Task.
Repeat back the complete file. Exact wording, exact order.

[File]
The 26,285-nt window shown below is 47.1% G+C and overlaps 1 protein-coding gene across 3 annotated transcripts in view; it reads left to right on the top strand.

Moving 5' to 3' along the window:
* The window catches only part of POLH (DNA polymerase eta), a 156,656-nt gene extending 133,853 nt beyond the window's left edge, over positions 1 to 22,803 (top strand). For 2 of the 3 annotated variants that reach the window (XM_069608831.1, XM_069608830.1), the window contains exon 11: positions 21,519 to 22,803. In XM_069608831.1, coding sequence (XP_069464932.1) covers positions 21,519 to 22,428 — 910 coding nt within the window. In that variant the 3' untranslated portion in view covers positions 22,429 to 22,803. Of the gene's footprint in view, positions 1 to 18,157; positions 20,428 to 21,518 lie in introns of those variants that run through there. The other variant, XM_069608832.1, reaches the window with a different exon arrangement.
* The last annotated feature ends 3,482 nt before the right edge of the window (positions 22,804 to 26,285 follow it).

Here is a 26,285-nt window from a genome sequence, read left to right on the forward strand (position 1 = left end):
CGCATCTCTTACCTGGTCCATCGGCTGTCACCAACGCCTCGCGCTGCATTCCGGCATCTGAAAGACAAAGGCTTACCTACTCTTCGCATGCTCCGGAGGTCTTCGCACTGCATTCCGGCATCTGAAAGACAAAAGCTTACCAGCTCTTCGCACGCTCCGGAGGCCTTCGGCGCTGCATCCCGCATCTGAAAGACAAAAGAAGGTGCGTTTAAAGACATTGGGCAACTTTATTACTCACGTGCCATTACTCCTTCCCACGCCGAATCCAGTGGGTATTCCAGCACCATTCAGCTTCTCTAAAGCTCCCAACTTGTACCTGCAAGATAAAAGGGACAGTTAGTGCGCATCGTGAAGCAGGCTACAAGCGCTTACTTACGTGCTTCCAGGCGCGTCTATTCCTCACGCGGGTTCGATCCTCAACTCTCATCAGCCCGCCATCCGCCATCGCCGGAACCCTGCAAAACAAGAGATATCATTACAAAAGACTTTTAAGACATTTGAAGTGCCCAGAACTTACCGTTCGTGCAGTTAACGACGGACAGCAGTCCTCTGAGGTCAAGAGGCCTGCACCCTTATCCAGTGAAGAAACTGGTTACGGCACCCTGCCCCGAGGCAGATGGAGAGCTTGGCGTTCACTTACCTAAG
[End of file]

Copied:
The 26,285-nt window shown below is 47.1% G+C and overlaps 1 protein-coding gene across 3 annotated transcripts in view; it reads left to right on the top strand.

Moving 5' to 3' along the window:
* The window catches only part of POLH (DNA polymerase eta), a 156,656-nt gene extending 133,853 nt beyond the window's left edge, over positions 1 to 22,803 (top strand). For 2 of the 3 annotated variants that reach the window (XM_069608831.1, XM_069608830.1), the window contains exon 11: positions 21,519 to 22,803. In XM_069608831.1, coding sequence (XP_069464932.1) covers positions 21,519 to 22,428 — 910 coding nt within the window. In that variant the 3' untranslated portion in view covers positions 22,429 to 22,803. Of the gene's footprint in view, positions 1 to 18,157; positions 20,428 to 21,518 lie in introns of those variants that run through there. The other variant, XM_069608832.1, reaches the window with a different exon arrangement.
* The last annotated feature ends 3,482 nt before the right edge of the window (positions 22,804 to 26,285 follow it).

Here is a 26,285-nt window from a genome sequence, read left to right on the forward strand (position 1 = left end):
CGCATCTCTTACCTGGTCCATCGGCTGTCACCAACGCCTCGCGCTGCATTCCGGCATCTGAAAGACAAAGGCTTACCTACTCTTCGCATGCTCCGGAGGTCTTCGCACTGCATTCCGGCATCTGAAAGACAAAAGCTTACCAGCTCTTCGCACGCTCCGGAGGCCTTCGGCGCTGCATCCCGCATCTGAAAGACAAAAGAAGGTGCGTTTAAAGACATTGGGCAACTTTATTACTCACGTGCCATTACTCCTTCCCACGCCGAATCCAGTGGGTATTCCAGCACCATTCAGCTTCTCTAAAGCTCCCAACTTGTACCTGCAAGATAAAAGGGACAGTTAGTGCGCATCGTGAAGCAGGCTACAAGCGCTTACTTACGTGCTTCCAGGCGCGTCTATTCCTCACGCGGGTTCGATCCTCAACTCTCATCAGCCCGCCATCCGCCATCGCCGGAACCCTGCAAAACAAGAGATATCATTACAAAAGACTTTTAAGACATTTGAAGTGCCCAGAACTTACCGTTCGTGCAGTTAACGACGGACAGCAGTCCTCTGAGGTCAAGAGGCCTGCACCCTTATCCAGTGAAGAAACTGGTTACGGCACCCTGCCCCGAGGCAGATGGAGAGCTTGGCGTTCACTTACCTAAG